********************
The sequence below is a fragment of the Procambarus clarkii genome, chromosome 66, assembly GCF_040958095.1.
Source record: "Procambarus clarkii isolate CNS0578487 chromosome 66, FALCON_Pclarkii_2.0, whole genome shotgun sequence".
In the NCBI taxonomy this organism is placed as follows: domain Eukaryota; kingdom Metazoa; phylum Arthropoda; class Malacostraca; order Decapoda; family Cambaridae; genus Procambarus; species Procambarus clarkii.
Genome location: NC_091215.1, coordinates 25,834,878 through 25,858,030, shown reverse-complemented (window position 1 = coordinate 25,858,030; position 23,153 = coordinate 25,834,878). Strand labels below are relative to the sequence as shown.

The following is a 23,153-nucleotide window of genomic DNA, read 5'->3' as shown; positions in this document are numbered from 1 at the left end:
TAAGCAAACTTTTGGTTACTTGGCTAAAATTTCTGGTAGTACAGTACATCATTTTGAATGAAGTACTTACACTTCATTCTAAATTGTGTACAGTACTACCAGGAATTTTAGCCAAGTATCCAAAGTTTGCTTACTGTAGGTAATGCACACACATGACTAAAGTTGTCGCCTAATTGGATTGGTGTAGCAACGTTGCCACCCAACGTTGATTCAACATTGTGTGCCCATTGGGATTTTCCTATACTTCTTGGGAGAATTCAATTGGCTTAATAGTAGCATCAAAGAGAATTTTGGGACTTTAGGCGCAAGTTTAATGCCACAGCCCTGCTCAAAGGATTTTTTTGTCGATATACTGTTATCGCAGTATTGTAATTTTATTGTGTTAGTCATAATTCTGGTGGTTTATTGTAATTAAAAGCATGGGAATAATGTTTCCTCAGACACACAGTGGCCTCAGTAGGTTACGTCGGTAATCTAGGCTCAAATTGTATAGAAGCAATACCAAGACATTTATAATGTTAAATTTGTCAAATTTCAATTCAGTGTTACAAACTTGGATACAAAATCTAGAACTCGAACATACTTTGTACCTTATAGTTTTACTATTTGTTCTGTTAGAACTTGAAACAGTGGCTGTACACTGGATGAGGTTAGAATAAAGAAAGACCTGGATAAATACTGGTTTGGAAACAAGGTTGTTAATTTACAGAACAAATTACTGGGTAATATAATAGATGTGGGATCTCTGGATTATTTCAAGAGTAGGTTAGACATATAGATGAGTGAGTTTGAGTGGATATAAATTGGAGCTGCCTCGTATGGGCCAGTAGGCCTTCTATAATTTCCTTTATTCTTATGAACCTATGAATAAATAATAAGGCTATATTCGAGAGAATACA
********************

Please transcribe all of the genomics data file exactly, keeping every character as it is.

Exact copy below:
The sequence below is a fragment of the Procambarus clarkii genome, chromosome 66, assembly GCF_040958095.1.
Source record: "Procambarus clarkii isolate CNS0578487 chromosome 66, FALCON_Pclarkii_2.0, whole genome shotgun sequence".
In the NCBI taxonomy this organism is placed as follows: domain Eukaryota; kingdom Metazoa; phylum Arthropoda; class Malacostraca; order Decapoda; family Cambaridae; genus Procambarus; species Procambarus clarkii.
Genome location: NC_091215.1, coordinates 25,834,878 through 25,858,030, shown reverse-complemented (window position 1 = coordinate 25,858,030; position 23,153 = coordinate 25,834,878). Strand labels below are relative to the sequence as shown.

The following is a 23,153-nucleotide window of genomic DNA, read 5'->3' as shown; positions in this document are numbered from 1 at the left end:
TAAGCAAACTTTTGGTTACTTGGCTAAAATTTCTGGTAGTACAGTACATCATTTTGAATGAAGTACTTACACTTCATTCTAAATTGTGTACAGTACTACCAGGAATTTTAGCCAAGTATCCAAAGTTTGCTTACTGTAGGTAATGCACACACATGACTAAAGTTGTCGCCTAATTGGATTGGTGTAGCAACGTTGCCACCCAACGTTGATTCAACATTGTGTGCCCATTGGGATTTTCCTATACTTCTTGGGAGAATTCAATTGGCTTAATAGTAGCATCAAAGAGAATTTTGGGACTTTAGGCGCAAGTTTAATGCCACAGCCCTGCTCAAAGGATTTTTTTGTCGATATACTGTTATCGCAGTATTGTAATTTTATTGTGTTAGTCATAATTCTGGTGGTTTATTGTAATTAAAAGCATGGGAATAATGTTTCCTCAGACACACAGTGGCCTCAGTAGGTTACGTCGGTAATCTAGGCTCAAATTGTATAGAAGCAATACCAAGACATTTATAATGTTAAATTTGTCAAATTTCAATTCAGTGTTACAAACTTGGATACAAAATCTAGAACTCGAACATACTTTGTACCTTATAGTTTTACTATTTGTTCTGTTAGAACTTGAAACAGTGGCTGTACACTGGATGAGGTTAGAATAAAGAAAGACCTGGATAAATACTGGTTTGGAAACAAGGTTGTTAATTTACAGAACAAATTACTGGGTAATATAATAGATGTGGGATCTCTGGATTATTTCAAGAGTAGGTTAGACATATAGATGAGTGAGTTTGAGTGGATATAAATTGGAGCTGCCTCGTATGGGCCAGTAGGCCTTCTATAATTTCCTTTATTCTTATGAACCTATGAATAAATAATAAGGCTATATTCGAGAGAATACA